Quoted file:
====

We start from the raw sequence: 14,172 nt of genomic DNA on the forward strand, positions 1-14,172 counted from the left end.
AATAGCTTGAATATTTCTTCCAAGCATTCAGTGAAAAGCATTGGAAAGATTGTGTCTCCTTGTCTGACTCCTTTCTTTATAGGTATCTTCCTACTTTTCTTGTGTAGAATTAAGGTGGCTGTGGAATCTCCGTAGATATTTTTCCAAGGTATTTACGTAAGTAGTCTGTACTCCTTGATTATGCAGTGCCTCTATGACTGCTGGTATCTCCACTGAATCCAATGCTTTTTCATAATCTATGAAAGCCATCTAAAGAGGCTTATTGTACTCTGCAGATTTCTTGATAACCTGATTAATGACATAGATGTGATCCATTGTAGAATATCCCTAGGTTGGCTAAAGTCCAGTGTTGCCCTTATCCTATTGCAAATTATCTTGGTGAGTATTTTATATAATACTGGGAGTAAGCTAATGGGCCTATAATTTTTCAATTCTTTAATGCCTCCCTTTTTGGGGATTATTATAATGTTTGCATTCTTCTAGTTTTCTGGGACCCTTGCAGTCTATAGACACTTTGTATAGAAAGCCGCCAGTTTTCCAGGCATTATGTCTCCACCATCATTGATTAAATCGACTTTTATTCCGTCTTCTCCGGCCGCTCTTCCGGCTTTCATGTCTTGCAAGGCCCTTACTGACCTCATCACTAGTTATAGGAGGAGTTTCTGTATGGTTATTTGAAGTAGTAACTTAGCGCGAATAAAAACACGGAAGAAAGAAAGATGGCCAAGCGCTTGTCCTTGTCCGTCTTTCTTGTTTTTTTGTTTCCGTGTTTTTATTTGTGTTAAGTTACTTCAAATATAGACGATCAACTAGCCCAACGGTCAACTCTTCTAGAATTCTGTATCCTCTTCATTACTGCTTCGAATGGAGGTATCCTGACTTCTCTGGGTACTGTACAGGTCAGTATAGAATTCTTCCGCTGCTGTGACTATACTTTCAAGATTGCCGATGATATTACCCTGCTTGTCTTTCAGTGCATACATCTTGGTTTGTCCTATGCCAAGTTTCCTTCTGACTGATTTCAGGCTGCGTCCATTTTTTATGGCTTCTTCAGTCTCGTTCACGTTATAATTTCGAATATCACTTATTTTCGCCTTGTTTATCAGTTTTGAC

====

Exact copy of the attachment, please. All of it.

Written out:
We start from the raw sequence: 14,172 nt of genomic DNA on the forward strand, positions 1-14,172 counted from the left end.
AATAGCTTGAATATTTCTTCCAAGCATTCAGTGAAAAGCATTGGAAAGATTGTGTCTCCTTGTCTGACTCCTTTCTTTATAGGTATCTTCCTACTTTTCTTGTGTAGAATTAAGGTGGCTGTGGAATCTCCGTAGATATTTTTCCAAGGTATTTACGTAAGTAGTCTGTACTCCTTGATTATGCAGTGCCTCTATGACTGCTGGTATCTCCACTGAATCCAATGCTTTTTCATAATCTATGAAAGCCATCTAAAGAGGCTTATTGTACTCTGCAGATTTCTTGATAACCTGATTAATGACATAGATGTGATCCATTGTAGAATATCCCTAGGTTGGCTAAAGTCCAGTGTTGCCCTTATCCTATTGCAAATTATCTTGGTGAGTATTTTATATAATACTGGGAGTAAGCTAATGGGCCTATAATTTTTCAATTCTTTAATGCCTCCCTTTTTGGGGATTATTATAATGTTTGCATTCTTCTAGTTTTCTGGGACCCTTGCAGTCTATAGACACTTTGTATAGAAAGCCGCCAGTTTTCCAGGCATTATGTCTCCACCATCATTGATTAAATCGACTTTTATTCCGTCTTCTCCGGCCGCTCTTCCGGCTTTCATGTCTTGCAAGGCCCTTACTGACCTCATCACTAGTTATAGGAGGAGTTTCTGTATGGTTATTTGAAGTAGTAACTTAGCGCGAATAAAAACACGGAAGAAAGAAAGATGGCCAAGCGCTTGTCCTTGTCCGTCTTTCTTGTTTTTTTGTTTCCGTGTTTTTATTTGTGTTAAGTTACTTCAAATATAGACGATCAACTAGCCCAACGGTCAACTCTTCTAGAATTCTGTATCCTCTTCATTACTGCTTCGAATGGAGGTATCCTGACTTCTCTGGGTACTGTACAGGTCAGTATAGAATTCTTCCGCTGCTGTGACTATACTTTCAAGATTGCCGATGATATTACCCTGCTTGTCTTTCAGTGCATACATCTTGGTTTGTCCTATGCCAAGTTTCCTTCTGACTGATTTCAGGCTGCGTCCATTTTTTATGGCTTCTTCAGTCTCGTTCACGTTATAATTTCGAATATCACTTATTTTCGCCTTGTTTATCAGTTTTGAC